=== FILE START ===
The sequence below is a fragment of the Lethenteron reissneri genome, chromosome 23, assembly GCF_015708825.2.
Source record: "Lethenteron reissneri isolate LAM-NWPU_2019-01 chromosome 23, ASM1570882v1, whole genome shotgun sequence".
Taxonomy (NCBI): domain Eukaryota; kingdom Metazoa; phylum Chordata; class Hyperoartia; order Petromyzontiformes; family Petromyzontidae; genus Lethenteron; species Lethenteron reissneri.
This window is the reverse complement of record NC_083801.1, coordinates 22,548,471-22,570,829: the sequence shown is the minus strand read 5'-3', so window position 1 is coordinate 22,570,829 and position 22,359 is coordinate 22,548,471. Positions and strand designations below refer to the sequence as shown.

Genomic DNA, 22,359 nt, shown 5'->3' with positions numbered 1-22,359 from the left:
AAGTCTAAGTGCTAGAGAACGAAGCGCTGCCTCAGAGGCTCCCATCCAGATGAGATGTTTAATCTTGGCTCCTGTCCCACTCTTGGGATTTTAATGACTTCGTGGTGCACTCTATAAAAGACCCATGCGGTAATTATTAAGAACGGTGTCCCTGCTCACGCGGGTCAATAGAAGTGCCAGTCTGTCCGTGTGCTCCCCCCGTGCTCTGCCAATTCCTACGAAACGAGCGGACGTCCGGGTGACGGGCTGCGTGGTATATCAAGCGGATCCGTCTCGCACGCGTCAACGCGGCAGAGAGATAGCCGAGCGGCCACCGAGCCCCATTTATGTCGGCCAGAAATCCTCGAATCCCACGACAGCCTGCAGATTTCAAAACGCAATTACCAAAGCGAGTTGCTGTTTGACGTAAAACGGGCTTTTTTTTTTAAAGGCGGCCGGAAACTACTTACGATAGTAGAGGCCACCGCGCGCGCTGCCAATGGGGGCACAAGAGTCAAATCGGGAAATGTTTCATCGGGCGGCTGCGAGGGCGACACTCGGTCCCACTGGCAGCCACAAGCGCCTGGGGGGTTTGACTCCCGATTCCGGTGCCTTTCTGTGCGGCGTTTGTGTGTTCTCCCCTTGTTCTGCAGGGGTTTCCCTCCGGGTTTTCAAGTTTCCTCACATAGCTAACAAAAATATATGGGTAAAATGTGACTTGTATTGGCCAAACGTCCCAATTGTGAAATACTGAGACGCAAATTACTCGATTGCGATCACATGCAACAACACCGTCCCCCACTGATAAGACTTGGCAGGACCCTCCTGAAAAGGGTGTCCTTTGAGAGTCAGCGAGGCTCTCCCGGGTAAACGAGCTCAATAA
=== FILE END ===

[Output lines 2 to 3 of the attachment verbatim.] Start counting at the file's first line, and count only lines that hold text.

Source record: "Lethenteron reissneri isolate LAM-NWPU_2019-01 chromosome 23, ASM1570882v1, whole genome shotgun sequence".
Taxonomy (NCBI): domain Eukaryota; kingdom Metazoa; phylum Chordata; class Hyperoartia; order Petromyzontiformes; family Petromyzontidae; genus Lethenteron; species Lethenteron reissneri.